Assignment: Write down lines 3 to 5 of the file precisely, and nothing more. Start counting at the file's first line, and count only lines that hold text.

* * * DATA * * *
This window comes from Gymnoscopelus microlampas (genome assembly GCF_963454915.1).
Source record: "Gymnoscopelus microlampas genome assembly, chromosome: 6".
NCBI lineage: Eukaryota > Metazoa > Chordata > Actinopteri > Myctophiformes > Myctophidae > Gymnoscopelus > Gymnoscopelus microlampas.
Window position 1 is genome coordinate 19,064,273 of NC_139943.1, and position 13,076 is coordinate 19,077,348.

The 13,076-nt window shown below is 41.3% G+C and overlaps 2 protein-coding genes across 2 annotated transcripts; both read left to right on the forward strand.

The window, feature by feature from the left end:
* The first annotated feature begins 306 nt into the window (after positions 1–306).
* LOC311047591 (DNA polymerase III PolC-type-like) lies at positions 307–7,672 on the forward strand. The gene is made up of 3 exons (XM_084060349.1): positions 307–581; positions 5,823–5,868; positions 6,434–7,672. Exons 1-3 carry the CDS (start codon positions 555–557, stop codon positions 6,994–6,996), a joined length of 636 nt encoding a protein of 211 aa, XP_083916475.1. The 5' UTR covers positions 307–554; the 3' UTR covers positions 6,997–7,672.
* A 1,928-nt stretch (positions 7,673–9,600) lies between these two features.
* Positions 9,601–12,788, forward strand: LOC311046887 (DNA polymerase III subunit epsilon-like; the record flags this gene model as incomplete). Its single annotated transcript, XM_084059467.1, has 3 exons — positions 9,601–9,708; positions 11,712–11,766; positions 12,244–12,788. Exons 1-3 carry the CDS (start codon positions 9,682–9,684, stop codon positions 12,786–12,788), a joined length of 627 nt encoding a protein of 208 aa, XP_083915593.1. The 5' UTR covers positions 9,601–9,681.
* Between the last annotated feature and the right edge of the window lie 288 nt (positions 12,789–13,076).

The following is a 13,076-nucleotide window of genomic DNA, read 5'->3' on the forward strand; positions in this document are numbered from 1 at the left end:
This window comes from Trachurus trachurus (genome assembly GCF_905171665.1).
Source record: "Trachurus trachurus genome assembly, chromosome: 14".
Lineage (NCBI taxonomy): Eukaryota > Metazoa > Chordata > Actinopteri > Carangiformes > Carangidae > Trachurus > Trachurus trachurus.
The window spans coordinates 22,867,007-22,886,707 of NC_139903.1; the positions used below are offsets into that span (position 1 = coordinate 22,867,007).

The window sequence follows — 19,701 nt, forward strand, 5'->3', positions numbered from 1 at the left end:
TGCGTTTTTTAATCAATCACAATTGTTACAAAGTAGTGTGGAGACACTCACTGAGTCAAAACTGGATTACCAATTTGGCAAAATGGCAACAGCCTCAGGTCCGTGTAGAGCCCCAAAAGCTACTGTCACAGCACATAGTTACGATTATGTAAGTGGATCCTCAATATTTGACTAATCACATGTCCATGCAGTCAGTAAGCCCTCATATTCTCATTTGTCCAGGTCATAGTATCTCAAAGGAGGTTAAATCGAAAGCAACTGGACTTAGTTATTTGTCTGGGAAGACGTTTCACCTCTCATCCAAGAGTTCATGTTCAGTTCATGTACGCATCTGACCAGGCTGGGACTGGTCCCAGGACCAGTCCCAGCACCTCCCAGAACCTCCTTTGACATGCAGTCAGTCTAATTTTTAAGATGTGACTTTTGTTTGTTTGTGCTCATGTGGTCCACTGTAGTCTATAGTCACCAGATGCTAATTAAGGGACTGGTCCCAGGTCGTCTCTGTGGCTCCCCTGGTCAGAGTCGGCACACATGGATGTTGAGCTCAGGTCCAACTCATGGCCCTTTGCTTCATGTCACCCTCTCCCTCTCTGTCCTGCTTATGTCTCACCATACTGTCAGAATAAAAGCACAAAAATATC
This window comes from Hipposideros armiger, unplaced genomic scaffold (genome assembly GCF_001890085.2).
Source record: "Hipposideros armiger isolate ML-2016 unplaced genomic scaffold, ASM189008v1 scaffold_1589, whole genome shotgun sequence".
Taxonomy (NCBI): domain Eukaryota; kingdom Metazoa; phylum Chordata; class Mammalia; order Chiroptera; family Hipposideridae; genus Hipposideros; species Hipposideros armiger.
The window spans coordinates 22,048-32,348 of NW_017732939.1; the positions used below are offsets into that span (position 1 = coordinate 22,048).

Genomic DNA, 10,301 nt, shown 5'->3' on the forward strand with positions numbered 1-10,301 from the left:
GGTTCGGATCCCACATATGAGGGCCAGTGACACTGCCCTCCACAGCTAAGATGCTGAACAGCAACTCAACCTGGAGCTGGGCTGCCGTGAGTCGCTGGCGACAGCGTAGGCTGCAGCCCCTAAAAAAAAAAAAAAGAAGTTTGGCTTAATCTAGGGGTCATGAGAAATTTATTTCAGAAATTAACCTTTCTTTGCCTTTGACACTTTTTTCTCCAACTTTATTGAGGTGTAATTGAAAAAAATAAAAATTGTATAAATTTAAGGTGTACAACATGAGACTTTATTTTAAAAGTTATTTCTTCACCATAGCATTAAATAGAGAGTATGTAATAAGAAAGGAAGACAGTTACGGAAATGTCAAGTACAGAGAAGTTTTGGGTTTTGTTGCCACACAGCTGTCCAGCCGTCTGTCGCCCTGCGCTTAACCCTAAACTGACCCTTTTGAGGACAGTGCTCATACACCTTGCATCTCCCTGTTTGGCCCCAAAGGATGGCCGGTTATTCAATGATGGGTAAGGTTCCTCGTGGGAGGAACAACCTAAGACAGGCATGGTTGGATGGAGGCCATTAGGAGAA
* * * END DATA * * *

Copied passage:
NCBI lineage: Eukaryota > Metazoa > Chordata > Actinopteri > Myctophiformes > Myctophidae > Gymnoscopelus > Gymnoscopelus microlampas.
Window position 1 is genome coordinate 19,064,273 of NC_139943.1, and position 13,076 is coordinate 19,077,348.

The 13,076-nt window shown below is 41.3% G+C and overlaps 2 protein-coding genes across 2 annotated transcripts; both read left to right on the forward strand.